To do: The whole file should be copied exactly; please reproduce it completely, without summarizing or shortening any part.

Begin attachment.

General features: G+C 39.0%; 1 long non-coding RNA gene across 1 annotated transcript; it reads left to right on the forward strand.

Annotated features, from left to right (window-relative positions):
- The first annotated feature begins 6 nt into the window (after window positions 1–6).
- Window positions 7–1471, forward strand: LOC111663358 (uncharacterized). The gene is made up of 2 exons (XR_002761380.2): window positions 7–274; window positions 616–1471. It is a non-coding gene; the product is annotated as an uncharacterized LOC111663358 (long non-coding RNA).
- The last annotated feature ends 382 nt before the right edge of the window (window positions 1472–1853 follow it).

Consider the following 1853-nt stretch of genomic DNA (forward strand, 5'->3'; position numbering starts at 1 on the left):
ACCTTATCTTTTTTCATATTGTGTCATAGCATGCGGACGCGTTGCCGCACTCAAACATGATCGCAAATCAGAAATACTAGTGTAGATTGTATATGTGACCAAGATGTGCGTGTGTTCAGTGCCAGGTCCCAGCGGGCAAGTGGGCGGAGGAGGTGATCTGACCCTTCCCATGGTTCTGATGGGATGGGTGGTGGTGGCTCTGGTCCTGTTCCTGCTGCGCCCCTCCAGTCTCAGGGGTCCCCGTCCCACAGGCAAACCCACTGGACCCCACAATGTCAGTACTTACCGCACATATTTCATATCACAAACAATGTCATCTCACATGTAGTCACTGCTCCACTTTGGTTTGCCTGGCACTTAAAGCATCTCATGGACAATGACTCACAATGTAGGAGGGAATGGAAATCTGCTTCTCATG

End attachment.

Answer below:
General features: G+C 39.0%; 1 long non-coding RNA gene across 1 annotated transcript; it reads left to right on the forward strand.

Annotated features, from left to right (window-relative positions):
- The first annotated feature begins 6 nt into the window (after window positions 1–6).
- Window positions 7–1471, forward strand: LOC111663358 (uncharacterized). The gene is made up of 2 exons (XR_002761380.2): window positions 7–274; window positions 616–1471. It is a non-coding gene; the product is annotated as an uncharacterized LOC111663358 (long non-coding RNA).
- The last annotated feature ends 382 nt before the right edge of the window (window positions 1472–1853 follow it).

Consider the following 1853-nt stretch of genomic DNA (forward strand, 5'->3'; position numbering starts at 1 on the left):
ACCTTATCTTTTTTCATATTGTGTCATAGCATGCGGACGCGTTGCCGCACTCAAACATGATCGCAAATCAGAAATACTAGTGTAGATTGTATATGTGACCAAGATGTGCGTGTGTTCAGTGCCAGGTCCCAGCGGGCAAGTGGGCGGAGGAGGTGATCTGACCCTTCCCATGGTTCTGATGGGATGGGTGGTGGTGGCTCTGGTCCTGTTCCTGCTGCGCCCCTCCAGTCTCAGGGGTCCCCGTCCCACAGGCAAACCCACTGGACCCCACAATGTCAGTACTTACCGCACATATTTCATATCACAAACAATGTCATCTCACATGTAGTCACTGCTCCACTTTGGTTTGCCTGGCACTTAAAGCATCTCATGGACAATGACTCACAATGTAGGAGGGAATGGAAATCTGCTTCTCATG